Rosengarten (Taste; The Dean & DeLuca Cookbook) turns his attention to everyday American cooking, including the humblest dishes, i.e., "what Americans really like to eat, which isn't often celebrated." He divides his book into three main sections: "Ethnic America," "Regional America," and "Classic America." Rosengarten decries "the denigration of adapted ethnic foods," and many of the recipes in Part 1 are Americanized rather than truly authentic: Brooklyn-Italian Meat Sauce, for example, or Crowded Paella, a sort of kitchen-sink version. The regions featured in Part 2 are something of a mix of locales and styles, from New England to Pennsylvania Dutch to Dixie. And "Classic America" includes recipes for what Rosengarten calls "core American food," dishes enjoyed across the country, not just in ethnic neighborhoods or individual regions. The author's task was a rather daunting one, and certain ethnic cuisines are sadly underrepresented here-just five recipes for Jewish food and only three dishes from Scandinavia. Nevertheless, this is a fascinating guide to the diverse cuisines that make up American food. For most collections. [Good Cook Book Club main selection.] Copyright 2003 Reed Business Information.
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Product Details

  • ISBN-13: 9781422367230
  • Publisher: DIANE Publishing Company
  • Publication date: 8/28/2007
  • Pages: 487
  • Product dimensions: 7.40 (w) x 9.10 (h) x 1.30 (d)

Read an Excerpt

It's All American Food


By David Rosengarten

Little, Brown

Copyright © 2003 David Rosengarten
All right reserved.

ISBN: 0-316-05315-5


Chapter One

CLASSIC BROOKLYN-ITALIAN MEAT SAUCE

There's nothing all-purpose about this sauce: you serve it on pasta when you want a few ladlefuls of liquid meat! It is exactly what I grew up with in Brooklyn, when the choice at most Italian restaurants for spaghetti sauce was tomato sauce or meat sauce. Later we all learned that this meat sauce has its roots in the renowned Bolognese ragu. But you'd never mistake one for the other. The ancestor from Bologna has a mix of meats in it (sometimes including chicken liver), and much less meat. This Brooklyn-Italian meat sauce has tons of ground beef alone-and, after an hour or so of cooking, a surprising amount of wonderful, hearty flavor.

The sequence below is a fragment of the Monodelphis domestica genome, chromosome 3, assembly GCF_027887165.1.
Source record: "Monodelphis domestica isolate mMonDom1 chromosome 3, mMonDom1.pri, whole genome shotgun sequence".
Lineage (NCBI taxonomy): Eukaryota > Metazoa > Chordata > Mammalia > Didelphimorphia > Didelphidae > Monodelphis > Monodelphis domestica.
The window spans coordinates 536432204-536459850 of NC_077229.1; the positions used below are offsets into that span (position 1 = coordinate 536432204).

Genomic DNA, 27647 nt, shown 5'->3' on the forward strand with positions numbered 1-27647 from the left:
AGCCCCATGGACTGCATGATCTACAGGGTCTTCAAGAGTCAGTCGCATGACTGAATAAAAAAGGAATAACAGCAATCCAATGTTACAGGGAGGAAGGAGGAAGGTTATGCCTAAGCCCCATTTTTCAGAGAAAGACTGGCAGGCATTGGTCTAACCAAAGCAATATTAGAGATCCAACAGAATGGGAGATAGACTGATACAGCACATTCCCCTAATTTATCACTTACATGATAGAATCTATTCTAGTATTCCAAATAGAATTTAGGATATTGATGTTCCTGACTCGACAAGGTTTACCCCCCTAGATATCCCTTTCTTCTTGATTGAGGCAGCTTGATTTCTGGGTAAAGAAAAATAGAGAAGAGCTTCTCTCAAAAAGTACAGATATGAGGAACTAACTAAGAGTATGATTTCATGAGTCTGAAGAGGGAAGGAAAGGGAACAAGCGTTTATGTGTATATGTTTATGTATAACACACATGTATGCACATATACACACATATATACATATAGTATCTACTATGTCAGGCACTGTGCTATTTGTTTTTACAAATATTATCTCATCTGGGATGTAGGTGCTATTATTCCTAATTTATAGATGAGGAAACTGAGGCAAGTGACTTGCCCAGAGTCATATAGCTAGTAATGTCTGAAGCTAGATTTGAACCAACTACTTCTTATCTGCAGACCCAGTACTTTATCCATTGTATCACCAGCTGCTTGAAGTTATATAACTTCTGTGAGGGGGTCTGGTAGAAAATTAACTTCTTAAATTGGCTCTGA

Yield: About 3 quarts

2 tablespoons olive oil 1/2 cup finely minced garlic 1/2 pound onions, peeled and finely minced 1 carrot, peeled and finely minced 1 stalk celery, finely minced 3 pounds ground beef Salt 2 (28-ounce) cans of tomatoes in juice 1 (6-ounce) can tomato paste 1 teaspoon sugar 2 tablespoons dried oregano

1. Place the olive oil in a large, heavy Dutch oven over medium-high heat. Add the garlic and onions and sauté, stirring occasionally, for 5 minutes. Add the carrot and celery and sauté, stirring occasionally, for another 5 minutes.

2. Push vegetables to one side of the pot and add about one-third of the ground beef Salt the beef to taste. Cook until starting to brown, about 3 to 5 minutes. Stir the beef occasionally, breaking it up as you do. Push it to the side (or over the vegetables) and repeat with the second third of the beef After that starts to brown, push it aside and repeat with the remainder of the beef When all the beef is done, mix the beef and vegetables together.

3. Add the tomatoes with their juice to the pot. Add the tomato paste, sugar, and oregano. Mix well. Simmer for 1-1/2 hours, stirring occasionally, breaking up the tomatoes against the side of the pot as you do.

4. When the sauce is done cooking, season to taste with salt and pepper. Serve immediately, or freeze

CHOCOLATE CAKE FOR ALL PURPOSES